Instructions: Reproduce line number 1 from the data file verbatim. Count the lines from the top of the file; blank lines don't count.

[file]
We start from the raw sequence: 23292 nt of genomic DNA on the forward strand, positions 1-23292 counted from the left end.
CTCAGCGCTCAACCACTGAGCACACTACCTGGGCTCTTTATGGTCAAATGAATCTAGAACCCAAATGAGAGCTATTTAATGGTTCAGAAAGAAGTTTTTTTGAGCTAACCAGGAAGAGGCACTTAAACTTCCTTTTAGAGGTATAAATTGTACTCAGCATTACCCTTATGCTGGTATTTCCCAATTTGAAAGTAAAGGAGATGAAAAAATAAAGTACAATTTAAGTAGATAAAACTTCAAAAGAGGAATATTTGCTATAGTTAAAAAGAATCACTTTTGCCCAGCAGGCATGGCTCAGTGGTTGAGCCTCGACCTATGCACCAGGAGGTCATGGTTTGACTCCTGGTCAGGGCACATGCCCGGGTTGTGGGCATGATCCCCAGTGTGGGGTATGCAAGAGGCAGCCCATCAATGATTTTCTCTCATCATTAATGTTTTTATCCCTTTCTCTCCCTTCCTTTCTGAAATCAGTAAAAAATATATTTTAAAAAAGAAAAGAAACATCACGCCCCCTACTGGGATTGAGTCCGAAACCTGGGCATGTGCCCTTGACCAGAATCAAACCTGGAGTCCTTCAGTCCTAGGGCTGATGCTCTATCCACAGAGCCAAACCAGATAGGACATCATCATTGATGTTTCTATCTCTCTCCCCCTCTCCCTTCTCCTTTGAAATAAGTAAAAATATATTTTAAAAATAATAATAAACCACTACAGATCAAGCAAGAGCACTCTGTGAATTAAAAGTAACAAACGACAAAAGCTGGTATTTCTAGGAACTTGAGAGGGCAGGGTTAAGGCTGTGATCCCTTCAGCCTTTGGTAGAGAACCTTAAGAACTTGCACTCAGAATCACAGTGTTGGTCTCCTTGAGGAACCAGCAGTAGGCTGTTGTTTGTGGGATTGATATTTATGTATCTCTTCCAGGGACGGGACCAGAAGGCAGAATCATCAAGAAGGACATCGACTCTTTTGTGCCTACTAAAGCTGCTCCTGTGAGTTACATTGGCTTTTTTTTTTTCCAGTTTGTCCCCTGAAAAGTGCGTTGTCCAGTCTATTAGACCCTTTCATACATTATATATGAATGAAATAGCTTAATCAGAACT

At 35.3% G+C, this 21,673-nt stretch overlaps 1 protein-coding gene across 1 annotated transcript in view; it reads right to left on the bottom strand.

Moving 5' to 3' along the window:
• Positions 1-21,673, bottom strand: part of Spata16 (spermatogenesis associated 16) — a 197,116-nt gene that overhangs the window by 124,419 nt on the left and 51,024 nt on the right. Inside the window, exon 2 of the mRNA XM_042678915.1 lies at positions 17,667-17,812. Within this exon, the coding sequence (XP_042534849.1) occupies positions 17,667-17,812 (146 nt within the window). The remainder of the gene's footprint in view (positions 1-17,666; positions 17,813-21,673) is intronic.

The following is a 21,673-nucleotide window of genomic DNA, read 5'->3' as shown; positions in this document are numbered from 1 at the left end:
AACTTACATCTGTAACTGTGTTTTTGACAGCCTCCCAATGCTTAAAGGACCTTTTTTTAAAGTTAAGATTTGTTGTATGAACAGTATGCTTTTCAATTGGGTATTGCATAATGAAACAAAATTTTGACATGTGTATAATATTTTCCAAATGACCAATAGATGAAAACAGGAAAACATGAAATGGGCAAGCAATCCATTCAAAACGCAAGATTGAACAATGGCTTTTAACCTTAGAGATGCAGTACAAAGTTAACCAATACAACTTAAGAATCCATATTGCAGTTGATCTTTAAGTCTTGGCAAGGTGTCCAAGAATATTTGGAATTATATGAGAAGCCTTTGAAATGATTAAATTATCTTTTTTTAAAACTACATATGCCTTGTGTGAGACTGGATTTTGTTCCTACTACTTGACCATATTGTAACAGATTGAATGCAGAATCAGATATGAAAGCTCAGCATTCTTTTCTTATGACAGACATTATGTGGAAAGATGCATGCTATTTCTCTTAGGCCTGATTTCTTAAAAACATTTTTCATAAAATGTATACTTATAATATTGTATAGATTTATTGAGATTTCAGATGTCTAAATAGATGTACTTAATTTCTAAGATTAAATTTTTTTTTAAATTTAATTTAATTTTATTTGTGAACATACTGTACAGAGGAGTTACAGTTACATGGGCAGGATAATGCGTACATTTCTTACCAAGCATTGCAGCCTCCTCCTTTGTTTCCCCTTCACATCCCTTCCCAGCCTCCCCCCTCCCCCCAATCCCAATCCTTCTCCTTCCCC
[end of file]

We start from the raw sequence: 23292 nt of genomic DNA on the forward strand, positions 1-23292 counted from the left end.